How important is that conclusion to you? The more specialised you are, the more important it is, but even if you are not specialised, the coin is a fun and educational example. That's what is important, not what is in "the catalogue".

Peter
An unidentified coin is a piece of metal. An identified coin is a piece of history.

Offline asm

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On to your coin. The lesson of the coin in question is that in Mogul India, die engravers had some leeway with the layout of the die. It is a practical and flexible way to work, but it is also giving up a security feature: if all coins are the same, those that are not stand out and may be forgeries. It follows that the coins in question tended to go by weight, rather than by tally. You can reach the same conclusion by looking at shroff marks, that take this conclusion one step further: at least to the shroff, precious metal content was as important as weight.

How important is that conclusion to you? The more specialised you are, the more important it is, but even if you are not specialised, the coin is a fun and educational example. That's what is important, not what is in "the catalogue".

Peter
Peter, I am collecting coins of an era where the dies were hand cut / engraved. So it was almost impossible to have two identical dies. So small variations did not matter much. I believe the engravers had a leeway to fit in words / letters as they deemed fit - and it is the result of this that is seen on my coin. It appears that the die cutter was not very careful and ended up not have room to engrave the last letter t (Te) of Surat and hence made a small diversion. He was probably free to do this - but was not free to alter the legend. As one can see on some other coin, the date is placed at a different position but the legend is not altered. Since the legend is the same, I would say, it is not a different type. However, whether such small differences can be called sub-types is the question.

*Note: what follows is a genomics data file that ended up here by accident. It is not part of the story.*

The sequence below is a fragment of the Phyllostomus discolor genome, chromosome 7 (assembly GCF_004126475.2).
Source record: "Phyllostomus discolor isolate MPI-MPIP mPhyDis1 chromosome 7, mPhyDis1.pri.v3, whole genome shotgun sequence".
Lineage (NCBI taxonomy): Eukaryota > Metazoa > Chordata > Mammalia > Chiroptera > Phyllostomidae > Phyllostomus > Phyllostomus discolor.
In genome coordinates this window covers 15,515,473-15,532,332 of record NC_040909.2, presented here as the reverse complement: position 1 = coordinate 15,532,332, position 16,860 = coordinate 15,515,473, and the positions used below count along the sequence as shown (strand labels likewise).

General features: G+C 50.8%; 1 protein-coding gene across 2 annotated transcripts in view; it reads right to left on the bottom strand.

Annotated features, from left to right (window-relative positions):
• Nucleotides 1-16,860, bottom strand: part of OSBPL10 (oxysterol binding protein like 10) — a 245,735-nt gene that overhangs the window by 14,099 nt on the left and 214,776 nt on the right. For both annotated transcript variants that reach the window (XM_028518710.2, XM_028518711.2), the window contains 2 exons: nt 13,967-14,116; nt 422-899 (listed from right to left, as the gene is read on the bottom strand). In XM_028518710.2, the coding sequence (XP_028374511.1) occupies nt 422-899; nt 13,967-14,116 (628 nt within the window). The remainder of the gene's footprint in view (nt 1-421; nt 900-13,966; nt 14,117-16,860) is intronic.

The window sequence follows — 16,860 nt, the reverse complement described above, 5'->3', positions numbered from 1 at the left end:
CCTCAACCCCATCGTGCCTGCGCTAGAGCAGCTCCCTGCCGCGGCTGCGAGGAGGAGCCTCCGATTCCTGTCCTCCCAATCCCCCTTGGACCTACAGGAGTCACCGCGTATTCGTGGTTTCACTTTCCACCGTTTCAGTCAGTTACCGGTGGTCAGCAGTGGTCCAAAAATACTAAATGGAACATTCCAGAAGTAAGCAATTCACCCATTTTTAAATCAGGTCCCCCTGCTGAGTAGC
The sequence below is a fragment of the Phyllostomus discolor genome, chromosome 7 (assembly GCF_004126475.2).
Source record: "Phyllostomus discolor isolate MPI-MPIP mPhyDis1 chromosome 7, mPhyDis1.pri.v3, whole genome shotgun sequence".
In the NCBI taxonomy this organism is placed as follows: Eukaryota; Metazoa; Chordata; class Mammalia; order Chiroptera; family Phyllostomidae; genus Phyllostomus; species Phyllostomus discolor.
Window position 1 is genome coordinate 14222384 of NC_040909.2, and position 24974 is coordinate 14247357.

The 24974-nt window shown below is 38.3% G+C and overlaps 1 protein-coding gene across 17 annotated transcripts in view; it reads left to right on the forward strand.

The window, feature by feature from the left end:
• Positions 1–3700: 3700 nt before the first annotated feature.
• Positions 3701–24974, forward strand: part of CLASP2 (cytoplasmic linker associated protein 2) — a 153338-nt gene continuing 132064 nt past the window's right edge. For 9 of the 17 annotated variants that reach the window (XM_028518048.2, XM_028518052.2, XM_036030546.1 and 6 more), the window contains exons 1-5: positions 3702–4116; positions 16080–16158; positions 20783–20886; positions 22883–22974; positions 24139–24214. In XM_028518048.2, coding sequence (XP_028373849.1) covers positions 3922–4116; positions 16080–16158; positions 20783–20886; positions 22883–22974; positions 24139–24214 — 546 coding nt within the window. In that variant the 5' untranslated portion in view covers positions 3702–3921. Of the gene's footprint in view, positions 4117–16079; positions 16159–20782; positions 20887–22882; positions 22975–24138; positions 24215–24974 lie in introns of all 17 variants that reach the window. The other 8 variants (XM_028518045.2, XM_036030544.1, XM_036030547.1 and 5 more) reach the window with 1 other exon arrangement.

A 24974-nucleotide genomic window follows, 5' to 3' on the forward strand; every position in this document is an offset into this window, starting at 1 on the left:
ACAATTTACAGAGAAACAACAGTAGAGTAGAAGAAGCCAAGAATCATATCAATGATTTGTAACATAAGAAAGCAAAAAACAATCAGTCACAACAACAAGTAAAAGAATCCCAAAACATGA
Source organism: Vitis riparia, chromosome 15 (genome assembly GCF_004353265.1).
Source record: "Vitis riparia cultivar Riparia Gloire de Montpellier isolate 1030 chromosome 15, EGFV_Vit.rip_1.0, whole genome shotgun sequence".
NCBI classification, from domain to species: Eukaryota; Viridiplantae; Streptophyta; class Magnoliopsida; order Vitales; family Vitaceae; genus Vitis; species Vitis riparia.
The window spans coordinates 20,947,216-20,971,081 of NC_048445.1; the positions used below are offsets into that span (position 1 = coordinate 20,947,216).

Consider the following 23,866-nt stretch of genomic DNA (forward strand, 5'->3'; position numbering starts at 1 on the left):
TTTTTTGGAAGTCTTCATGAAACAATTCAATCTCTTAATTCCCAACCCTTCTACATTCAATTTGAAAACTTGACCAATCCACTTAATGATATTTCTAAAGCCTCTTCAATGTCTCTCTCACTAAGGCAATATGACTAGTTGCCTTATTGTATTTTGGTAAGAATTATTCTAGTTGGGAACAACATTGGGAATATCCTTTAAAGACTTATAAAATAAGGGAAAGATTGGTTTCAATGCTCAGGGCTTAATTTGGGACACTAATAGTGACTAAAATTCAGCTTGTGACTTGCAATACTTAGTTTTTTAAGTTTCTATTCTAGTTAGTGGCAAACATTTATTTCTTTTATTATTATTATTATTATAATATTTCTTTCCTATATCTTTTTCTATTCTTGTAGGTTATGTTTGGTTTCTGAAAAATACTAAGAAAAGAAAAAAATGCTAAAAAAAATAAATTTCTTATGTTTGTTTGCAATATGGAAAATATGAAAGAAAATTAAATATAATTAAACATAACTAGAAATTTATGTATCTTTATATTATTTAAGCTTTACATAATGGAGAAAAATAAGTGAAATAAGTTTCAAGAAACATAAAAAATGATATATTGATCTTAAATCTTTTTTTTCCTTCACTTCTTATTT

As regards the economic part of your reply, the coins were traded as commodity - so the silver coin - there was no value assigned to the coin (mentioned on the coin) was worth the weight of the silver in it. In fact, in actual terms it was worth the actual pure silver weight of the coin. So debased coins traded at a little below par as compared to the fine silver coins. The shroff was concerned with the actual weight of pure silver in the coin and that was the reason that coins, in use over time were gradually devalued. In fact the copper coin too was a commodity coinage that could be exchanged for both silver and smaller non metallic coinage - besides commodities in the marketplace.     
Catalogues - unless they are very specialised, can not provide such fine details and that is the fun of collecting - to be able to discover what is different from what is already known or listed.

Amit
"It Is Better To Light A Candle Than To Curse The Darkness"